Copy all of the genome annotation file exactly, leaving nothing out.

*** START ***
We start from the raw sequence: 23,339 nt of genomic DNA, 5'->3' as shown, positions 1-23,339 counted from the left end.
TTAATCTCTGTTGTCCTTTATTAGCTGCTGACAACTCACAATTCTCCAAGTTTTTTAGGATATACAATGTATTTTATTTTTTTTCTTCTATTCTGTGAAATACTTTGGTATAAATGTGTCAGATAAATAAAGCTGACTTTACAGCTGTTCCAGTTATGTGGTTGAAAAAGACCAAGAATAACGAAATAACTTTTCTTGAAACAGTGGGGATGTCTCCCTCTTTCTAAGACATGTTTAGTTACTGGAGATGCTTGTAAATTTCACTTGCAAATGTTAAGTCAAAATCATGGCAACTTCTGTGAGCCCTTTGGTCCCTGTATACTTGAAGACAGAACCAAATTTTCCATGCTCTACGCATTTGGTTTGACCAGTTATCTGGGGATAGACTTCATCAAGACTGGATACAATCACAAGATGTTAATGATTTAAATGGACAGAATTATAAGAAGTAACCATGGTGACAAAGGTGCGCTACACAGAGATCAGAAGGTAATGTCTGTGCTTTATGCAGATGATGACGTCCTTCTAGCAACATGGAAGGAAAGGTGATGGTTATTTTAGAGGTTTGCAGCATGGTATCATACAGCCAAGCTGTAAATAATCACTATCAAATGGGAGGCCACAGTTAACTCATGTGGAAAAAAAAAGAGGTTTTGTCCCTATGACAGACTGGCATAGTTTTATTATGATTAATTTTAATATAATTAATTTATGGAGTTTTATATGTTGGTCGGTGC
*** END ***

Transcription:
We start from the raw sequence: 23,339 nt of genomic DNA, 5'->3' as shown, positions 1-23,339 counted from the left end.
TTAATCTCTGTTGTCCTTTATTAGCTGCTGACAACTCACAATTCTCCAAGTTTTTTAGGATATACAATGTATTTTATTTTTTTTCTTCTATTCTGTGAAATACTTTGGTATAAATGTGTCAGATAAATAAAGCTGACTTTACAGCTGTTCCAGTTATGTGGTTGAAAAAGACCAAGAATAACGAAATAACTTTTCTTGAAACAGTGGGGATGTCTCCCTCTTTCTAAGACATGTTTAGTTACTGGAGATGCTTGTAAATTTCACTTGCAAATGTTAAGTCAAAATCATGGCAACTTCTGTGAGCCCTTTGGTCCCTGTATACTTGAAGACAGAACCAAATTTTCCATGCTCTACGCATTTGGTTTGACCAGTTATCTGGGGATAGACTTCATCAAGACTGGATACAATCACAAGATGTTAATGATTTAAATGGACAGAATTATAAGAAGTAACCATGGTGACAAAGGTGCGCTACACAGAGATCAGAAGGTAATGTCTGTGCTTTATGCAGATGATGACGTCCTTCTAGCAACATGGAAGGAAAGGTGATGGTTATTTTAGAGGTTTGCAGCATGGTATCATACAGCCAAGCTGTAAATAATCACTATCAAATGGGAGGCCACAGTTAACTCATGTGGAAAAAAAAAGAGGTTTTGTCCCTATGACAGACTGGCATAGTTTTATTATGATTAATTTTAATATAATTAATTTATGGAGTTTTATATGTTGGTCGGTGC